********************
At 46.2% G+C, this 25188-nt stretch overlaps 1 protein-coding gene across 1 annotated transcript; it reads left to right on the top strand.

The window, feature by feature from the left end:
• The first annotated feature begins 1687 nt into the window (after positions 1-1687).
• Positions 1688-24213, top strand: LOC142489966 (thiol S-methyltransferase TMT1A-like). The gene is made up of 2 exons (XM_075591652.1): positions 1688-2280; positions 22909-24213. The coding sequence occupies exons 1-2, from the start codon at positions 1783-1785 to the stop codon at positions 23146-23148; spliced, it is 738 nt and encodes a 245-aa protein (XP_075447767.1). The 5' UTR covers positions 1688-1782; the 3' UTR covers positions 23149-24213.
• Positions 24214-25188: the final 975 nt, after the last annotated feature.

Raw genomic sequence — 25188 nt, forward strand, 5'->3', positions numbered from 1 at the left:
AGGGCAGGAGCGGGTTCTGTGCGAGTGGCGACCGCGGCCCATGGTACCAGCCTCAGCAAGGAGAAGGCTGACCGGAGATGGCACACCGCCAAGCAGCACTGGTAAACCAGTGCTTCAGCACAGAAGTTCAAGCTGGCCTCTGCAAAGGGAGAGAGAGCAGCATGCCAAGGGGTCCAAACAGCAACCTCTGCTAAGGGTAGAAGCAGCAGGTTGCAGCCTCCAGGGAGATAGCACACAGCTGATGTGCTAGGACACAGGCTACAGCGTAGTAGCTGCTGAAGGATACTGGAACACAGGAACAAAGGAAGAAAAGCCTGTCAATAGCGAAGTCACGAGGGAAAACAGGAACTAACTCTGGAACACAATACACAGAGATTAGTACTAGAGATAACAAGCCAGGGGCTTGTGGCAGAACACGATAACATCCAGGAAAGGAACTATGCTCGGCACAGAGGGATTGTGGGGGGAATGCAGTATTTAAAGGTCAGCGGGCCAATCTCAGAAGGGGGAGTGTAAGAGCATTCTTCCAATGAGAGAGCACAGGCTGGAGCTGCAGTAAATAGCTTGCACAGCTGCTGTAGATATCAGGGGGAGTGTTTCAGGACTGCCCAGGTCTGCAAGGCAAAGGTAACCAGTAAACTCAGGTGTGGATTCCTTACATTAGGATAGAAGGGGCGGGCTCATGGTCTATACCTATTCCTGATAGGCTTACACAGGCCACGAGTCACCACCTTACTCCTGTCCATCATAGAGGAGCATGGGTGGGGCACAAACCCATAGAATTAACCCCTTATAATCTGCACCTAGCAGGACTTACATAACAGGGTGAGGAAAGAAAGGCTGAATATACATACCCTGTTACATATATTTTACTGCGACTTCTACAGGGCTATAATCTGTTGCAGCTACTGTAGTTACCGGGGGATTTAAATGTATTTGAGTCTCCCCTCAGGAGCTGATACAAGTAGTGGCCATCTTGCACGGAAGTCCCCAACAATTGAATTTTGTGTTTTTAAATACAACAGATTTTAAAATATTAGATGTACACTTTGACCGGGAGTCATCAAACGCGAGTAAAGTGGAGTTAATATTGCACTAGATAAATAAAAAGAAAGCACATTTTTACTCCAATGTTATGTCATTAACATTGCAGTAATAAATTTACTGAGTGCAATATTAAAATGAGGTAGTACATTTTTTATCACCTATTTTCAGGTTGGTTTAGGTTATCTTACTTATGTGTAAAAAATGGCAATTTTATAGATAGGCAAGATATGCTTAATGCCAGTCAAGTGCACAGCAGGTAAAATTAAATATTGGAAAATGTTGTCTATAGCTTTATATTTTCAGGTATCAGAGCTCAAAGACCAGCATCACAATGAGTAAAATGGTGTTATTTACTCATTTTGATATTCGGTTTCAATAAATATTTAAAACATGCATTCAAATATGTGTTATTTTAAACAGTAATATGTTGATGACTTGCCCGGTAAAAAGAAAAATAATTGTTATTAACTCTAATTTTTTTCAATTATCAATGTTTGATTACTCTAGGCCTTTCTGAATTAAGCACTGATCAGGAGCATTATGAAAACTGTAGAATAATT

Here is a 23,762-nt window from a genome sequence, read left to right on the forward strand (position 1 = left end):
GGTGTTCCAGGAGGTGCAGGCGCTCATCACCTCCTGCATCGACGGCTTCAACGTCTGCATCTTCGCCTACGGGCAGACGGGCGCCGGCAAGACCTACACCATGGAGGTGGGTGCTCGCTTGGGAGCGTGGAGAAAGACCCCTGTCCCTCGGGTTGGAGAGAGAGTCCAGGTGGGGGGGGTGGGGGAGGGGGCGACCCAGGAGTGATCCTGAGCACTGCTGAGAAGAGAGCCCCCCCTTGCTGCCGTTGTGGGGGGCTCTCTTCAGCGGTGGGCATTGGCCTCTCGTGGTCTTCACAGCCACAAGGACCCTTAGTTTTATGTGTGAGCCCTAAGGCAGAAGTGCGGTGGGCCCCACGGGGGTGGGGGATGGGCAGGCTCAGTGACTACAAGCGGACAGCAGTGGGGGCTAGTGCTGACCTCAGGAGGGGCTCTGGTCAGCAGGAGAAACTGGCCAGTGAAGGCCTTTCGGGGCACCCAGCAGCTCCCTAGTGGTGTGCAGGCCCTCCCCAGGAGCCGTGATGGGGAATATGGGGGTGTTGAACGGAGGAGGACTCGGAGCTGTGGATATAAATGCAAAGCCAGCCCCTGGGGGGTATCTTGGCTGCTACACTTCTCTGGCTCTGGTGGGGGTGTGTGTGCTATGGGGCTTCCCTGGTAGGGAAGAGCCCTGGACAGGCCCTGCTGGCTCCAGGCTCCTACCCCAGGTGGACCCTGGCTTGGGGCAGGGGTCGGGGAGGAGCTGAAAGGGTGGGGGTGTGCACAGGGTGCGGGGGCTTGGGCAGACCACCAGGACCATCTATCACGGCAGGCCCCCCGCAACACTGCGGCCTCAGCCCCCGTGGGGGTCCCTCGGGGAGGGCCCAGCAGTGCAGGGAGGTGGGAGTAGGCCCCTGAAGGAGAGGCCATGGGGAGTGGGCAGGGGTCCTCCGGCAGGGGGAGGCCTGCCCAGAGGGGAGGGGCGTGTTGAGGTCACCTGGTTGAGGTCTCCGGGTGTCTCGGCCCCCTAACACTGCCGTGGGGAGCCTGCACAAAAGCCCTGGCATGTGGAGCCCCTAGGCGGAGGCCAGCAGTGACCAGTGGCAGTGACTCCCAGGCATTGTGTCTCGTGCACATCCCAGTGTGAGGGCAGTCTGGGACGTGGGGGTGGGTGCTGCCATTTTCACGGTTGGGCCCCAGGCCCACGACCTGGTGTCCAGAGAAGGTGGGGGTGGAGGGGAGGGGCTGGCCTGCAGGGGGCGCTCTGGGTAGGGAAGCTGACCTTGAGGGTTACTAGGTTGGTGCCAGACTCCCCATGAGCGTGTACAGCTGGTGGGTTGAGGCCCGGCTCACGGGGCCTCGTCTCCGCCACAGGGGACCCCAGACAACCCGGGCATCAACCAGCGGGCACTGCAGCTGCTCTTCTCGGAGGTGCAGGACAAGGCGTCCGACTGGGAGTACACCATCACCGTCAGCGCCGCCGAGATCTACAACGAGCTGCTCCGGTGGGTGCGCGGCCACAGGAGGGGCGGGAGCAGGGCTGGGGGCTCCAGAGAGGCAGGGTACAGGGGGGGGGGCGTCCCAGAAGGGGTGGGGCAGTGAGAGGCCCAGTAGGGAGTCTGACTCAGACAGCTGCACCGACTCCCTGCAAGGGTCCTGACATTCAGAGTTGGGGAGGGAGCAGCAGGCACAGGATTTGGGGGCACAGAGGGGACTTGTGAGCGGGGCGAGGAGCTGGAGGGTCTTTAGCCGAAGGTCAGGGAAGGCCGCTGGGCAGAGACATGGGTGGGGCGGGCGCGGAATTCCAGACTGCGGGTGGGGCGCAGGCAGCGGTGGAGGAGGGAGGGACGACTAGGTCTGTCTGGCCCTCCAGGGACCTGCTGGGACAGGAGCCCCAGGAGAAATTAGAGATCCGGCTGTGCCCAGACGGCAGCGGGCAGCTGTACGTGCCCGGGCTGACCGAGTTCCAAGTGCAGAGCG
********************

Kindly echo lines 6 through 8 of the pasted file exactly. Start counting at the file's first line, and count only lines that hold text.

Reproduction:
Raw genomic sequence — 25188 nt, forward strand, 5'->3', positions numbered from 1 at the left:
AGGGCAGGAGCGGGTTCTGTGCGAGTGGCGACCGCGGCCCATGGTACCAGCCTCAGCAAGGAGAAGGCTGACCGGAGATGGCACACCGCCAAGCAGCACTGGTAAACCAGTGCTTCAGCACAGAAGTTCAAGCTGGCCTCTGCAAAGGGAGAGAGAGCAGCATGCCAAGGGGTCCAAACAGCAACCTCTGCTAAGGGTAGAAGCAGCAGGTTGCAGCCTCCAGGGAGATAGCACACAGCTGATGTGCTAGGACACAGGCTACAGCGTAGTAGCTGCTGAAGGATACTGGAACACAGGAACAAAGGAAGAAAAGCCTGTCAATAGCGAAGTCACGAGGGAAAACAGGAACTAACTCTGGAACACAATACACAGAGATTAGTACTAGAGATAACAAGCCAGGGGCTTGTGGCAGAACACGATAACATCCAGGAAAGGAACTATGCTCGGCACAGAGGGATTGTGGGGGGAATGCAGTATTTAAAGGTCAGCGGGCCAATCTCAGAAGGGGGAGTGTAAGAGCATTCTTCCAATGAGAGAGCACAGGCTGGAGCTGCAGTAAATAGCTTGCACAGCTGCTGTAGATATCAGGGGGAGTGTTTCAGGACTGCCCAGGTCTGCAAGGCAAAGGTAACCAGTAAACTCAGGTGTGGATTCCTTACATTAGGATAGAAGGGGCGGGCTCATGGTCTATACCTATTCCTGATAGGCTTACACAGGCCACGAGTCACCACCTTACTCCTGTCCATCATAGAGGAGCATGGGTGGGGCACAAACCCATAGAATTAACCCCTTATAATCTGCACCTAGCAGGACTTACATAACAGGGTGAGGAAAGAAAGGCTGAATATACATACCCTGTTACATATATTTTACTGCGACTTCTACAGGGCTATAATCTGTTGCAGCTACTGTAGTTACCGGGGGATTTAAATGTATTTGAGTCTCCCCTCAGGAGCTGATACAAGTAGTGGCCATCTTGCACGGAAGTCCCCAACAATTGAATTTTGTGTTTTTAAATACAACAGATTTTAAAATATTAGATGTACACTTTGACCGGGAGTCATCAAACGCGAGTAAAGTGGAGTTAATATTGCACTAGATAAATAAAAAGAAAGCACATTTTTACTCCAATGTTATGTCATTAACATTGCAGTAATAAATTTACTGAGTGCAATATTAAAATGAGGTAGTACATTTTTTATCACCTATTTTCAGGTTGGTTTAGGTTATCTTACTTATGTGTAAAAAATGGCAATTTTATAGATAGGCAAGATATGCTTAATGCCAGTCAAGTGCACAGCAGGTAAAATTAAATATTGGAAAATGTTGTCTATAGCTTTATATTTTCAGGTATCAGAGCTCAAAGACCAGCATCACAATGAGTAAAATGGTGTTATTTACTCATTTTGATATTCGGTTTCAATAAATATTTAAAACATGCATTCAAATATGTGTTATTTTAAACAGTAATATGTTGATGACTTGCCCGGTAAAAAGAAAAATAATTGTTATTAACTCTAATTTTTTTCAATTATCAATGTTTGATTACTCTAGGCCTTTCTGAATTAAGCACTGATCAGGAGCATTATGAAAACTGTAGAATAATT

Here is a 23,762-nt window from a genome sequence, read left to right on the forward strand (position 1 = left end):